Weekly checkins are important to monitor progress. The company should be willing to work with you and provide weekly demos and updates of whats going on with the website. They should also be able to give you a time frame of when the project will be completed.
The next item is hosting and support. Who is going to support the website when it is done? You? What happens when something breaks or when security or maintenance patches get released? Are you going to wake up at 3am to fix the website or will the developer or IT staff. Most customers like this to just be handled as this is not their focus and their concentration is on the business. Make sure you ask for details in what happens in different situations such as data loss, hackers, security threats, DDoS attacks and more.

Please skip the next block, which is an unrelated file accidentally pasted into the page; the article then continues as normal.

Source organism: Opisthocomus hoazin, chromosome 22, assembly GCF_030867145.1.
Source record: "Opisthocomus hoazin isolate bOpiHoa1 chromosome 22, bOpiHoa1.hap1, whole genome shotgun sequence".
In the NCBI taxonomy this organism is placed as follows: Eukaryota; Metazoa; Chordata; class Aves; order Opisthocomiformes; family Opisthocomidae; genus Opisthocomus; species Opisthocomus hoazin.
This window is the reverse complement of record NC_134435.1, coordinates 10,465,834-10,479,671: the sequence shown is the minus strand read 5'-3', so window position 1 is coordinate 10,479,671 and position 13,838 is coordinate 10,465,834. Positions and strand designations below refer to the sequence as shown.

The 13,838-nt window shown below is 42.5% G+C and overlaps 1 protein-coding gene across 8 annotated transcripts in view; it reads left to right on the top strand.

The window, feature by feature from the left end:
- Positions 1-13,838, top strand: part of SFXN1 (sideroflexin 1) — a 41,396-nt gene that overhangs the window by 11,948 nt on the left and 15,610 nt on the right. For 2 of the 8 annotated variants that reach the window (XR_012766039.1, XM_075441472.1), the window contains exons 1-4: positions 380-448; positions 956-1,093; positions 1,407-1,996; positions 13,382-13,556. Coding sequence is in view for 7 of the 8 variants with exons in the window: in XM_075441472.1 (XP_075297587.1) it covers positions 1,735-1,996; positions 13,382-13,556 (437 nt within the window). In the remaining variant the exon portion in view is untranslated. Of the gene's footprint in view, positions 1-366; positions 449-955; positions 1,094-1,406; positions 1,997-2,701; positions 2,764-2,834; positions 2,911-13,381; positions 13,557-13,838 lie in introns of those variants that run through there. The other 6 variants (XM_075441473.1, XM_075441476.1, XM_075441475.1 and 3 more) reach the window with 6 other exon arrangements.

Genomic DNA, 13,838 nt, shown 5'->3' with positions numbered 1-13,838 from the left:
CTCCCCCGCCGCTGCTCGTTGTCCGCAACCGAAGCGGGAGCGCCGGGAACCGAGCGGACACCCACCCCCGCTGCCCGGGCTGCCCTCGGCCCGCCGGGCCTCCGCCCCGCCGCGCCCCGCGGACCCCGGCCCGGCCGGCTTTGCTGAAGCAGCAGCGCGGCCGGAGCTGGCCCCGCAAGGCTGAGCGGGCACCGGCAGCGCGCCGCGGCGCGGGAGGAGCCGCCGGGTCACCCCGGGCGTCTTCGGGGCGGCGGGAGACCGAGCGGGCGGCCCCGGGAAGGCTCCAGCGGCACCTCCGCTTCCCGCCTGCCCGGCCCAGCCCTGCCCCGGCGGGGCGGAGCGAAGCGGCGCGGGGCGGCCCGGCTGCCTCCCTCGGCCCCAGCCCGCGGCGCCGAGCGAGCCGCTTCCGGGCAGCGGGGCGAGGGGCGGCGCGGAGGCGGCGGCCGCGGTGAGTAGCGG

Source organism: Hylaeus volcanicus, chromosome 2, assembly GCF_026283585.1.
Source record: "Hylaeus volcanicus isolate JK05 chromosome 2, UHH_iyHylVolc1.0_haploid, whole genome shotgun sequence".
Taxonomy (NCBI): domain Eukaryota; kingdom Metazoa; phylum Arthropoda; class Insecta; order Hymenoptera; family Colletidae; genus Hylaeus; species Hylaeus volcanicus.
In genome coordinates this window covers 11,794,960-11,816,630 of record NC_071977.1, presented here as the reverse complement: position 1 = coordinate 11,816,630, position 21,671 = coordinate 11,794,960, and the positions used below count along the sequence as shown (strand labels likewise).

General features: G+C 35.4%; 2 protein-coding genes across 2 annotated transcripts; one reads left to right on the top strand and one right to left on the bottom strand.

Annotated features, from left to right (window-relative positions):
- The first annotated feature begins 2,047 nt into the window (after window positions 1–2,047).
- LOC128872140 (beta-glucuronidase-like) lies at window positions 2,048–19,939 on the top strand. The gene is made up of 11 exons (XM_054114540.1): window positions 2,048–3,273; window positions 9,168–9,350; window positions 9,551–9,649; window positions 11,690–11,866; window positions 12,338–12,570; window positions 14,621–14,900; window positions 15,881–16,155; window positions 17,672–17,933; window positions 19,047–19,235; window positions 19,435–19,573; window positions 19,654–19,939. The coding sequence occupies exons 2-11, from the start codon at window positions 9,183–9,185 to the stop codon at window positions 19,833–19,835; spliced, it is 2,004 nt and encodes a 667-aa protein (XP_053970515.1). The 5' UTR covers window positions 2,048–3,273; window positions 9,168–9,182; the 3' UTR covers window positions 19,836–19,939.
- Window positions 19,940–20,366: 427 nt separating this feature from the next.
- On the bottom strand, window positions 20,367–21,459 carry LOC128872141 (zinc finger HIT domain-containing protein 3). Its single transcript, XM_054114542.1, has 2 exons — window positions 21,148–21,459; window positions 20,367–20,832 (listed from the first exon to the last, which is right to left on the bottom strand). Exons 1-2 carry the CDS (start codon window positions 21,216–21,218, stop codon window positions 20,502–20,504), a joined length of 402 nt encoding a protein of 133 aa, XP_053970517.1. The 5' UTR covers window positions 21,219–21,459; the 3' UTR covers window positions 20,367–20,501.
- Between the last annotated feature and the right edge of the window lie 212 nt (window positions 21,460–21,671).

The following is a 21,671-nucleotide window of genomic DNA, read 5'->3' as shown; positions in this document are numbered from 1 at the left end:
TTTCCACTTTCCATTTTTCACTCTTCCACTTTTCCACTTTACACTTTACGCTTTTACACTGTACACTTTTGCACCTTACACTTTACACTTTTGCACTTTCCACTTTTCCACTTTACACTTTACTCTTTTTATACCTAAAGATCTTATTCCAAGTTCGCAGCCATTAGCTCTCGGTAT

Social Media can be tricky and simple at the same time. Ask about their strategies and things that they will do to promote your business. This isn't always an easy sell since many social marketing companies provide difference services of differenct quality.
A great custom website can run you about $1000 to $5000 depending on the feature requirements and time to deliver the project. Websites are a critical tool for businesses and can directly impact your relationship with existing customer and potential customers. It is better to do it the right way one time then poorly several times.